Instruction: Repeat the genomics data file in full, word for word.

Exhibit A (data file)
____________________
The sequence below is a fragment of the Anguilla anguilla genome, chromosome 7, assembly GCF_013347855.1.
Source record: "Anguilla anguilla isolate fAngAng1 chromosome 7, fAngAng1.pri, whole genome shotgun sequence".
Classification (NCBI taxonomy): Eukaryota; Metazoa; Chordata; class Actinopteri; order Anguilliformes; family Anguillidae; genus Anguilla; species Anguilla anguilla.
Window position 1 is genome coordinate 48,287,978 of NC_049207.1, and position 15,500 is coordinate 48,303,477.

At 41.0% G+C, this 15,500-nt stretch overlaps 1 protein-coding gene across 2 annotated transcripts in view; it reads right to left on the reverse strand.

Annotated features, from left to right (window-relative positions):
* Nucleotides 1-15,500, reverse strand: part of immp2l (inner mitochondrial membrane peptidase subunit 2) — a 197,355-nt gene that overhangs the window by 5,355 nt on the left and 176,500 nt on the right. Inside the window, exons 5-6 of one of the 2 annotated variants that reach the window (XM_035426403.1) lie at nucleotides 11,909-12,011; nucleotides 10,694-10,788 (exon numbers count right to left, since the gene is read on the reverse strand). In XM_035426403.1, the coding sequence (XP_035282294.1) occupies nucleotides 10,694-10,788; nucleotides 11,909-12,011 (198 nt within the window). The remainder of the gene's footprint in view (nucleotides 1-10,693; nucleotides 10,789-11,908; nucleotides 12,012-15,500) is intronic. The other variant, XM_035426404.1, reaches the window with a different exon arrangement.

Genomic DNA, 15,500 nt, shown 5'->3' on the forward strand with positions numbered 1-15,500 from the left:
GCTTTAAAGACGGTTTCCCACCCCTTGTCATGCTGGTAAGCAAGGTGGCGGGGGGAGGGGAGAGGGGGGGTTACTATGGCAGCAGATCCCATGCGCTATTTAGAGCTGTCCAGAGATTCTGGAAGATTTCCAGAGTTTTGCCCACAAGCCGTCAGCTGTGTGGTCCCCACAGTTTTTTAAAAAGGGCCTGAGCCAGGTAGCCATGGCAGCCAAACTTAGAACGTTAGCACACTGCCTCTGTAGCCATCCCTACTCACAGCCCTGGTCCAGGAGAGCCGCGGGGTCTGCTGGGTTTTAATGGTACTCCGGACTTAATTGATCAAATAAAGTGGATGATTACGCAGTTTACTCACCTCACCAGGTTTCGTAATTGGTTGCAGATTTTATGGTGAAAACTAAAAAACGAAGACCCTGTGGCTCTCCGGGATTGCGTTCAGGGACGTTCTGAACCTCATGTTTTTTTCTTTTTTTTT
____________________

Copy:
The sequence below is a fragment of the Anguilla anguilla genome, chromosome 7, assembly GCF_013347855.1.
Source record: "Anguilla anguilla isolate fAngAng1 chromosome 7, fAngAng1.pri, whole genome shotgun sequence".
Classification (NCBI taxonomy): Eukaryota; Metazoa; Chordata; class Actinopteri; order Anguilliformes; family Anguillidae; genus Anguilla; species Anguilla anguilla.
Window position 1 is genome coordinate 48,287,978 of NC_049207.1, and position 15,500 is coordinate 48,303,477.

At 41.0% G+C, this 15,500-nt stretch overlaps 1 protein-coding gene across 2 annotated transcripts in view; it reads right to left on the reverse strand.

Annotated features, from left to right (window-relative positions):
* Nucleotides 1-15,500, reverse strand: part of immp2l (inner mitochondrial membrane peptidase subunit 2) — a 197,355-nt gene that overhangs the window by 5,355 nt on the left and 176,500 nt on the right. Inside the window, exons 5-6 of one of the 2 annotated variants that reach the window (XM_035426403.1) lie at nucleotides 11,909-12,011; nucleotides 10,694-10,788 (exon numbers count right to left, since the gene is read on the reverse strand). In XM_035426403.1, the coding sequence (XP_035282294.1) occupies nucleotides 10,694-10,788; nucleotides 11,909-12,011 (198 nt within the window). The remainder of the gene's footprint in view (nucleotides 1-10,693; nucleotides 10,789-11,908; nucleotides 12,012-15,500) is intronic. The other variant, XM_035426404.1, reaches the window with a different exon arrangement.

Genomic DNA, 15,500 nt, shown 5'->3' on the forward strand with positions numbered 1-15,500 from the left:
GCTTTAAAGACGGTTTCCCACCCCTTGTCATGCTGGTAAGCAAGGTGGCGGGGGGAGGGGAGAGGGGGGGTTACTATGGCAGCAGATCCCATGCGCTATTTAGAGCTGTCCAGAGATTCTGGAAGATTTCCAGAGTTTTGCCCACAAGCCGTCAGCTGTGTGGTCCCCACAGTTTTTTAAAAAGGGCCTGAGCCAGGTAGCCATGGCAGCCAAACTTAGAACGTTAGCACACTGCCTCTGTAGCCATCCCTACTCACAGCCCTGGTCCAGGAGAGCCGCGGGGTCTGCTGGGTTTTAATGGTACTCCGGACTTAATTGATCAAATAAAGTGGATGATTACGCAGTTTACTCACCTCACCAGGTTTCGTAATTGGTTGCAGATTTTATGGTGAAAACTAAAAAACGAAGACCCTGTGGCTCTCCGGGATTGCGTTCAGGGACGTTCTGAACCTCATGTTTTTTTCTTTTTTTTT